In yet another aspect, the invention is a display device with improved image quality. The display device includes a display panel having pixels defined by gate lines and data lines and a driving apparatus for providing signals to the gate lines and the data lines. The driving apparatus includes a frame memory, a lookup table, a signal comparator, and a calculator. The frame memory, which is configured to receive gray voltages, stores the gray voltage levels for a plurality of frames. The lookup table, which is coupled to the frame memory, stores modification factors. The signal comparator, which compares the gray voltage from the frame memory and selects a modification factor from the modification factors based on the comparison. The calculator receives the modification factor and determines a modified current gray signal by using the selected modification factor.

The invention includes a method of driving a display device by determining a first gray signal level for a first frame, determining a second gray signal level for a second frame that follows the first frame, determining a third gray signal level for a third frame that follows the second frame, and determining a modified voltage level to apply to the second frame based on relative magnitudes of the first gray signal level, the second gray signal level, and the third gray signal level.

BRIEF DESCRIPTION OF THE DRAWINGS

FIG. 1 is a plot of the luminance level as a function of time in a conventional display device, wherein time is expressed as the number of frames.

FIG. 2 is a test screen used to check the performance of an LCD device.

FIG. 3 is a plot of luminance level as a function of time as applied to the test shown in FIG. 2.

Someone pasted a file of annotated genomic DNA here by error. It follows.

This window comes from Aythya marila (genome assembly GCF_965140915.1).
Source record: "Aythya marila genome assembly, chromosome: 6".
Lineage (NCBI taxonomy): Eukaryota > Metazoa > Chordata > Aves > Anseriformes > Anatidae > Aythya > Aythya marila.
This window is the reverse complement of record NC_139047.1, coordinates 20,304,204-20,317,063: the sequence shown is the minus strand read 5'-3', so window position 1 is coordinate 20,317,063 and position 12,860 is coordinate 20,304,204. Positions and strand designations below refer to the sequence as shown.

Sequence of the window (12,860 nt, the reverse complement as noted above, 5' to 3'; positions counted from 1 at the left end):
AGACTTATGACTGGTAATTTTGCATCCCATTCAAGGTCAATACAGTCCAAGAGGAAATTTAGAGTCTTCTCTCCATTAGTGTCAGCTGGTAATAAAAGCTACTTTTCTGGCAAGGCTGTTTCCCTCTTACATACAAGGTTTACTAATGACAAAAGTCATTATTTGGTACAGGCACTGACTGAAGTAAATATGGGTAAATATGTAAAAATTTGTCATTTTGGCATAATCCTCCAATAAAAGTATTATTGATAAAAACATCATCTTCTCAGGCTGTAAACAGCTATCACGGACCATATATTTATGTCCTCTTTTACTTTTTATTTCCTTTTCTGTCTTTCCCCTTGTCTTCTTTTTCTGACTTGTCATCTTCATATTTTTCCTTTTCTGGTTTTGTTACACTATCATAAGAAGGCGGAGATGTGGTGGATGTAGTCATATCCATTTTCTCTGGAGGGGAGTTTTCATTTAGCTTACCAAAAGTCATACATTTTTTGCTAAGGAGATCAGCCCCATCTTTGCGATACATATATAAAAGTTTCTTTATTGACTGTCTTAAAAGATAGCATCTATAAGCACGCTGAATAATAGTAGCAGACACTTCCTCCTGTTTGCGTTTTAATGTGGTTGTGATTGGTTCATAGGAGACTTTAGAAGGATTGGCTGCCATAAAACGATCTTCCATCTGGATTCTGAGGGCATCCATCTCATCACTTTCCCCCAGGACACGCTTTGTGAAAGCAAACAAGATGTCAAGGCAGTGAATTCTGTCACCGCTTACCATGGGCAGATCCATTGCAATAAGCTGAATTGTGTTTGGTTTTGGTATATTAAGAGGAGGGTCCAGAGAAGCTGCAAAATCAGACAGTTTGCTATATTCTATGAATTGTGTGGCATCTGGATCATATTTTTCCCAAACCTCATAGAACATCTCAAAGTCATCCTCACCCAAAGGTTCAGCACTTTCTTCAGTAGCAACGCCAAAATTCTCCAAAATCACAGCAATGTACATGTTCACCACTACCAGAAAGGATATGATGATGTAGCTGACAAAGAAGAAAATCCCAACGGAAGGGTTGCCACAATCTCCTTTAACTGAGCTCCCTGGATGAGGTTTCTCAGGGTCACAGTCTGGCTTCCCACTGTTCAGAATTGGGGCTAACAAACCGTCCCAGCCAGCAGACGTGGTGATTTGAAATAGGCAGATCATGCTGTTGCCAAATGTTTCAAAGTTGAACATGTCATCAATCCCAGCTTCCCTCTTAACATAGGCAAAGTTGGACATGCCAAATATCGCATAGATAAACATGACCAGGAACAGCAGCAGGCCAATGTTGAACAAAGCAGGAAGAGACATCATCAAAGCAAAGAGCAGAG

FIGS. 4A, 4B, and 4C are plots showing liquid crystal capacitance as a function of voltage for a conventional display device.

FIG. 5 is a block diagram of an LCD device according to an embodiment of the invention.

FIG. 6 is a diagram of a pixel in the LCD device of FIG. 5.

FIG.. 7 is a block diagram of a first embodiment of the gray voltage modification module.

FIG. 8 is a block diagram of a second embodiment of the gray voltage modification module.

FIG. 9 is a block diagram of a third embodiment of the gray voltage modification module.

FIG. 10 is a flowchart illustrating an exemplary method in accordance with the invention.

FIG. 11 is a flowchart illustrating another exemplary method in accordance with the invention.

FIG. 12 a plot illustrating the luminance as a function of time for a display device implemented according to the invention.

DETAILED DESCRIPTION OF THE PREFERRED EMBODIMENT(S)

The present invention will now be described in more detail with reference to the accompanying drawings, which show the preferred embodiments of the invention. This invention may, however, be embodied in many different forms and should not be construed as being limited to the embodiments set forth herein.

As used herein, a “difference” between two values is an absolute value difference between the two values. “Gray signals” are intended to mean signals incorporating information about gray voltage levels.

FIG. 5 is a block diagram of an LCD device according to an embodiment of the invention, and FIG. 6 is a diagram of a pixel in the LCD device of FIG. 5.

The LCD device of FIG. 5 includes an LC panel assembly 300 as well as a gate driver 400 and a data driver 500 that are connected to the LC panel assembly 300. A gray voltage generator is connected to the data driver 500. The gate driver 400 and the data driver 500 are controlled by the signal controller 600. The LC panel assembly 300 includes a plurality of display signal lines that define the pixels. The display signal lines includes gate lines G1-Gn and data lines D1-Dm. The pixels are arranged substantially in a matrix.

The gate lines G1-Gn transmit gate signals (also referred to as “scanning signals”) and the data lines D1-Dm transmit data signals. The gate lines G1-Gn extend substantially parallel to one another. The data lines D1-Dm extend substantially parallel to one another and in a direction that is substantially perpendicular to the direction in which the gate lines G1-Gn extend.